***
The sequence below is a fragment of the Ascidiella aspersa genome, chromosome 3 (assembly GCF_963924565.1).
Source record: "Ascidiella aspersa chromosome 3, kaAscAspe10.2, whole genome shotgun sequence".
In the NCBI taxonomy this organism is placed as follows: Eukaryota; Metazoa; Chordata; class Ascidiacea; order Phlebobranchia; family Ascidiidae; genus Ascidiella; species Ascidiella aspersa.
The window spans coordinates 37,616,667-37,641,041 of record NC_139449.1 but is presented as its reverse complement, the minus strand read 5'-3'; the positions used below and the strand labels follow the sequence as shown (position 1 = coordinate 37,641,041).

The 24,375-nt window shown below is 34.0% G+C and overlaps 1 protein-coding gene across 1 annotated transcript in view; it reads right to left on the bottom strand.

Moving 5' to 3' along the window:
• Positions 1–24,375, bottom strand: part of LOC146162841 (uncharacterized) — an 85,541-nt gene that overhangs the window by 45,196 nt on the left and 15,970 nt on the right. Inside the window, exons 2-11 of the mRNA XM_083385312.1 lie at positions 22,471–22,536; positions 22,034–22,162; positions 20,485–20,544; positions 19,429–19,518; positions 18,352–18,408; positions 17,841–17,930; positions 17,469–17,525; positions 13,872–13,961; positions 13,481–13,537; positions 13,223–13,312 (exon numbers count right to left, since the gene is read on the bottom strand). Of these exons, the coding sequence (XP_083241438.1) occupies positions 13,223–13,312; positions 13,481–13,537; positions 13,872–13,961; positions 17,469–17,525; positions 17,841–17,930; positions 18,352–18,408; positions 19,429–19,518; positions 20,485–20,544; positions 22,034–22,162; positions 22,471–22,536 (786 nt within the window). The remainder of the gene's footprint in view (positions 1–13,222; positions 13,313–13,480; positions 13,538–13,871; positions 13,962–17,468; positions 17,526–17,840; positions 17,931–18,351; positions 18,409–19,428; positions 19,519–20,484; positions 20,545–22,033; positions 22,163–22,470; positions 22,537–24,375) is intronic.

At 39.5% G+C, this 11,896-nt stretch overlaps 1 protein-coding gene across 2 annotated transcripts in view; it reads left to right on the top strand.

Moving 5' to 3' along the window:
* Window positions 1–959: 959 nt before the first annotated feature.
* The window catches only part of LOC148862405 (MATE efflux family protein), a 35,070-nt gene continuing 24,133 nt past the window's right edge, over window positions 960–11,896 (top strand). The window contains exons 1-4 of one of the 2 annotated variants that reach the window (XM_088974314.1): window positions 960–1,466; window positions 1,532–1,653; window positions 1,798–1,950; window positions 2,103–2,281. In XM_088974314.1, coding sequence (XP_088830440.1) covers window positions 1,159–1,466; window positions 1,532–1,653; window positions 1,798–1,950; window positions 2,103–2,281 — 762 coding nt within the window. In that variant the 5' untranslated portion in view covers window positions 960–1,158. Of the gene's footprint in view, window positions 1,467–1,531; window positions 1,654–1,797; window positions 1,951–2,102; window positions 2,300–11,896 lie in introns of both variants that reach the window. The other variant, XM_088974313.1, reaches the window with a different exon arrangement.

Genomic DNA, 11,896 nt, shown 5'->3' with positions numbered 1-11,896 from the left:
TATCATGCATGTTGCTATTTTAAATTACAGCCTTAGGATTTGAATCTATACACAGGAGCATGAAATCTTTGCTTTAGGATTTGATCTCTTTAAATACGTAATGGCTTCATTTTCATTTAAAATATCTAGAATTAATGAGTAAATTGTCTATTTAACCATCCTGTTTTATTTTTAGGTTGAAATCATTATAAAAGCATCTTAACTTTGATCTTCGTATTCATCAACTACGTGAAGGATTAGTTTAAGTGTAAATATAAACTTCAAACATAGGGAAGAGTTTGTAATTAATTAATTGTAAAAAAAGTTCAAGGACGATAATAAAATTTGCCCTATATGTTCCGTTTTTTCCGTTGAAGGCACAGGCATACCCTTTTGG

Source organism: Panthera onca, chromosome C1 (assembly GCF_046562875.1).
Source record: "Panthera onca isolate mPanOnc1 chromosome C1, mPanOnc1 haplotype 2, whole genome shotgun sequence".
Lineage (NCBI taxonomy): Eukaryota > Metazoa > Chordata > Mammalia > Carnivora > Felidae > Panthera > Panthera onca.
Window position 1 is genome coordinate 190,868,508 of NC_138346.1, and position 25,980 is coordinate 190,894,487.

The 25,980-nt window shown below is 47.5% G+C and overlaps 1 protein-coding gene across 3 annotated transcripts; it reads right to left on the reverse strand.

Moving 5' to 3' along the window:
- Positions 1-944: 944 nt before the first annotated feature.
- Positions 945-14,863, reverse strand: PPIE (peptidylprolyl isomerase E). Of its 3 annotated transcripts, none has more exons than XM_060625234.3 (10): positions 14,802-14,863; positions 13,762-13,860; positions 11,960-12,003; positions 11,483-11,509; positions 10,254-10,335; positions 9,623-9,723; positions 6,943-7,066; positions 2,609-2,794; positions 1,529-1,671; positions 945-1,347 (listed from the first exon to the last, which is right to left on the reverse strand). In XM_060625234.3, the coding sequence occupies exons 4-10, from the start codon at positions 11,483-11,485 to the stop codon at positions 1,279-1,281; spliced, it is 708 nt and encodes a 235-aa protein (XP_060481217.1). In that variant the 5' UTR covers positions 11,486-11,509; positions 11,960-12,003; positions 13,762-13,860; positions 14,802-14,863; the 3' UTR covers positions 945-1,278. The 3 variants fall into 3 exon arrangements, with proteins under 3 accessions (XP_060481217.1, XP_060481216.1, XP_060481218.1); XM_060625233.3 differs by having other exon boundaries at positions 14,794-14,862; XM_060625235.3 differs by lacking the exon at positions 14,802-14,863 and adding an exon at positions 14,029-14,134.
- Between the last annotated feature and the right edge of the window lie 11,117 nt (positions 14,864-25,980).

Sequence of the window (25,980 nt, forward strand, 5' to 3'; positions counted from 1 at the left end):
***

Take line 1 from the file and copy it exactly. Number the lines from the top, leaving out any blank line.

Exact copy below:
The sequence below is a fragment of the Ascidiella aspersa genome, chromosome 3 (assembly GCF_963924565.1).